A: Queensbury uses a triple-trip system to bus students to and from school, which results in three separate bus runs in the morning and in the afternoon. The single-campus setting and staggered start times for each building allow the district to take advantage of cost savings that result from needing fewer buses and drivers in comparison to a single-trip system, which would require all students to be bused at the same time.
Q: Can parents opt-out of transportation?
A: Parents can let the district know that their student does not need transportation, and students of legal driving age can choose not to ride the bus. However, the district is obligated by law to have a bus seat available for all students who are eligible to ride. A 2011 law allows a school board to decide to reduce the number of seats under certain conditions. Under current Board of Education policy #8411, all students in grades K-5 shall be transported, and shall not walk more than .50 miles to a pick up or drop off point. All students in grades 6-12 residing greater than .50 miles from the school will be transported, and shall not walk more than .50 miles to a pick up or drop off point.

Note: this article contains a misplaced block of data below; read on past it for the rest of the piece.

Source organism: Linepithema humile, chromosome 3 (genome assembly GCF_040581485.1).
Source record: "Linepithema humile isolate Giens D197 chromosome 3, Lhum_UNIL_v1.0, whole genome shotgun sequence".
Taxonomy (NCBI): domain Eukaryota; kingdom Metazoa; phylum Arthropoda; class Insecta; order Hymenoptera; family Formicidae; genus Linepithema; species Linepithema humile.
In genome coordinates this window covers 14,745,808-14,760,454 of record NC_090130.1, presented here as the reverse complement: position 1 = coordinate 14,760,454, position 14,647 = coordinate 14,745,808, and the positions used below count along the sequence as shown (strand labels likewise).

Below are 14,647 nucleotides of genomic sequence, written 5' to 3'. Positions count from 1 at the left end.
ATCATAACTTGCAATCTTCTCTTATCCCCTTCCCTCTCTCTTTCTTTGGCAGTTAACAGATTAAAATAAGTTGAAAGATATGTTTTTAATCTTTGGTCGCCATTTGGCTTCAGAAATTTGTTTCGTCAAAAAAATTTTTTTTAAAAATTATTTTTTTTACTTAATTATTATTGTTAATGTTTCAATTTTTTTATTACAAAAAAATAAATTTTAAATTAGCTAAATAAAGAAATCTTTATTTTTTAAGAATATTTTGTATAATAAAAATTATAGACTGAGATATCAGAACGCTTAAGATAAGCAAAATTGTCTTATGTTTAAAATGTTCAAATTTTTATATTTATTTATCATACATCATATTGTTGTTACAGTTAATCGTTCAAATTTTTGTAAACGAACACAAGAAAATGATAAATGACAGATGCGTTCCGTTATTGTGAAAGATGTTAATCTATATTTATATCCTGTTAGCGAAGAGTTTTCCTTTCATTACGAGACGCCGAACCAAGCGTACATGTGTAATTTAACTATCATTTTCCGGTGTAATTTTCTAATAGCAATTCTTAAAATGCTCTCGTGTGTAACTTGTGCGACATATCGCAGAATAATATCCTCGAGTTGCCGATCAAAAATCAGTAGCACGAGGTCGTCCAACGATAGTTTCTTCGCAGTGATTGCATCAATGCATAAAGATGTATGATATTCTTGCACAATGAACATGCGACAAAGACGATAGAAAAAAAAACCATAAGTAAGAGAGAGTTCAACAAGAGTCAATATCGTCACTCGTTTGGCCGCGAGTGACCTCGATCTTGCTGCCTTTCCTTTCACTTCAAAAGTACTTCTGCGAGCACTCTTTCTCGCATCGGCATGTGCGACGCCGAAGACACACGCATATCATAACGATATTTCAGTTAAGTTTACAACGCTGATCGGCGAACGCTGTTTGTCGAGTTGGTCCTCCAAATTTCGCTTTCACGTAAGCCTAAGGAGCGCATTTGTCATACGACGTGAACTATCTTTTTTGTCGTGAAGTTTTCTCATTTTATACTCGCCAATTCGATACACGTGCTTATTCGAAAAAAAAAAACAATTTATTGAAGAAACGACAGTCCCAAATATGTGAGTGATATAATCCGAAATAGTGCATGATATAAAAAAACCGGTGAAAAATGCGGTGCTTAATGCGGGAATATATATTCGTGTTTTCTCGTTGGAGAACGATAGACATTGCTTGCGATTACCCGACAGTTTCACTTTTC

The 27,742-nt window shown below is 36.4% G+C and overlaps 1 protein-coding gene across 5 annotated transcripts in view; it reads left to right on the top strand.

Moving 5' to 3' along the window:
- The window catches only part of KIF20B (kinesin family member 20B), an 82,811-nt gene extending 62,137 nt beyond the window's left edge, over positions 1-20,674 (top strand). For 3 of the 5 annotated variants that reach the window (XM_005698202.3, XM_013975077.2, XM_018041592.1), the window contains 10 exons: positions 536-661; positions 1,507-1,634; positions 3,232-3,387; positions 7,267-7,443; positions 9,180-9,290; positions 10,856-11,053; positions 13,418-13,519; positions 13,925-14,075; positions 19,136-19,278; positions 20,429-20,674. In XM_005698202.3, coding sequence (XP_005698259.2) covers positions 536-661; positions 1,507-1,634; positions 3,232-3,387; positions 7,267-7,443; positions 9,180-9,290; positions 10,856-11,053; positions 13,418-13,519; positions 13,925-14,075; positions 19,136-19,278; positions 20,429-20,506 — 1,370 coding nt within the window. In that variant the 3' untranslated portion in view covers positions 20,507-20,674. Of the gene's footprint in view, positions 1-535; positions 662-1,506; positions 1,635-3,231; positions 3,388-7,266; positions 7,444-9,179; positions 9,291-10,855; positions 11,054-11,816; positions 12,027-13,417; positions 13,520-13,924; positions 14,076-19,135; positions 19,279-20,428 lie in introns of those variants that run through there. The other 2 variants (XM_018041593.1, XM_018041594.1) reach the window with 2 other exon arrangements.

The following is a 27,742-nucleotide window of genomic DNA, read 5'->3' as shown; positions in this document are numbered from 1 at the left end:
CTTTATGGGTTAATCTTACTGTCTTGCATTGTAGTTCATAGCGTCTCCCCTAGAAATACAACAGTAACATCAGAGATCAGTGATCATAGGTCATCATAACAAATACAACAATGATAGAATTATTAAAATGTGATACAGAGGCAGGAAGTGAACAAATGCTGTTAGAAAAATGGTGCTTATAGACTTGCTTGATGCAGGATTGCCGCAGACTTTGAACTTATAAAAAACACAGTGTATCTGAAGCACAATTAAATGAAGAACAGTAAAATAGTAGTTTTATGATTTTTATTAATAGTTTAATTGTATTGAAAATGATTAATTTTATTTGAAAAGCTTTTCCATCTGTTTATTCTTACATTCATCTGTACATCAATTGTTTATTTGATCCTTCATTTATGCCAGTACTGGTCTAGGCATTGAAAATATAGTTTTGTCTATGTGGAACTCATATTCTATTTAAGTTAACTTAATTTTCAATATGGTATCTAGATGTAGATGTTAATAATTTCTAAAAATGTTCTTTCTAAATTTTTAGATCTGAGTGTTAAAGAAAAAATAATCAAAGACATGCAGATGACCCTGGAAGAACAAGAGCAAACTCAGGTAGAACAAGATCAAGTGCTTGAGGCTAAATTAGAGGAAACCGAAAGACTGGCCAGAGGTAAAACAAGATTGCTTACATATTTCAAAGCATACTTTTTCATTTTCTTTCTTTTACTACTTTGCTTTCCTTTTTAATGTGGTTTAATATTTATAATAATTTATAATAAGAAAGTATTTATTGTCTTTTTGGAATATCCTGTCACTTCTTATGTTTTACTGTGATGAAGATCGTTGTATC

Q: Does a bus driver have to transport student-athletes to and from games? Could parents be required to transport kids or could coaches drive the buses instead?